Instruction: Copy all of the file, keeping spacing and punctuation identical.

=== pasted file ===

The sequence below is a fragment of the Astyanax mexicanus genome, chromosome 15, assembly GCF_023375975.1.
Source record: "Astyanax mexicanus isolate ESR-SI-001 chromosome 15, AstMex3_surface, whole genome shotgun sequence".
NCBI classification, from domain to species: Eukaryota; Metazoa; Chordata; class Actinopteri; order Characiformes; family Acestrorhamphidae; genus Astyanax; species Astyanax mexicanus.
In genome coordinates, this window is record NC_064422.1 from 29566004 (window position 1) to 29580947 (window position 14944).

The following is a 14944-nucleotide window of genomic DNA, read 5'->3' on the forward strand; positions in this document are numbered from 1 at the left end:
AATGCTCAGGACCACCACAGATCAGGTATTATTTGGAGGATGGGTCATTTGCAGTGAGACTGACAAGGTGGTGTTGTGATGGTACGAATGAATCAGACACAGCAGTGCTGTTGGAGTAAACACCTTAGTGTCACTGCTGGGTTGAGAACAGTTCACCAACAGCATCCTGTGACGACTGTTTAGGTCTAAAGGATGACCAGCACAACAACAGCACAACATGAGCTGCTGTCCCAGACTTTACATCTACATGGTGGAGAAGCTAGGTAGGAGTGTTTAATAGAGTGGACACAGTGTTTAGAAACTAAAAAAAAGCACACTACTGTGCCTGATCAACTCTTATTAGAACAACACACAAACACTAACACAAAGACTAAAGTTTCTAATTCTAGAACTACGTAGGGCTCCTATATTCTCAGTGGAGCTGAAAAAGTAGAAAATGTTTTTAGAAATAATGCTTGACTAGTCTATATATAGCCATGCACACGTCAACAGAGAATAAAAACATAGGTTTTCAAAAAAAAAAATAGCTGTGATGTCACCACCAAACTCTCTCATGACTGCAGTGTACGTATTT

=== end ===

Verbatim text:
The sequence below is a fragment of the Astyanax mexicanus genome, chromosome 15, assembly GCF_023375975.1.
Source record: "Astyanax mexicanus isolate ESR-SI-001 chromosome 15, AstMex3_surface, whole genome shotgun sequence".
NCBI classification, from domain to species: Eukaryota; Metazoa; Chordata; class Actinopteri; order Characiformes; family Acestrorhamphidae; genus Astyanax; species Astyanax mexicanus.
In genome coordinates, this window is record NC_064422.1 from 29566004 (window position 1) to 29580947 (window position 14944).

The following is a 14944-nucleotide window of genomic DNA, read 5'->3' on the forward strand; positions in this document are numbered from 1 at the left end:
AATGCTCAGGACCACCACAGATCAGGTATTATTTGGAGGATGGGTCATTTGCAGTGAGACTGACAAGGTGGTGTTGTGATGGTACGAATGAATCAGACACAGCAGTGCTGTTGGAGTAAACACCTTAGTGTCACTGCTGGGTTGAGAACAGTTCACCAACAGCATCCTGTGACGACTGTTTAGGTCTAAAGGATGACCAGCACAACAACAGCACAACATGAGCTGCTGTCCCAGACTTTACATCTACATGGTGGAGAAGCTAGGTAGGAGTGTTTAATAGAGTGGACACAGTGTTTAGAAACTAAAAAAAAGCACACTACTGTGCCTGATCAACTCTTATTAGAACAACACACAAACACTAACACAAAGACTAAAGTTTCTAATTCTAGAACTACGTAGGGCTCCTATATTCTCAGTGGAGCTGAAAAAGTAGAAAATGTTTTTAGAAATAATGCTTGACTAGTCTATATATAGCCATGCACACGTCAACAGAGAATAAAAACATAGGTTTTCAAAAAAAAAAATAGCTGTGATGTCACCACCAAACTCTCTCATGACTGCAGTGTACGTATTT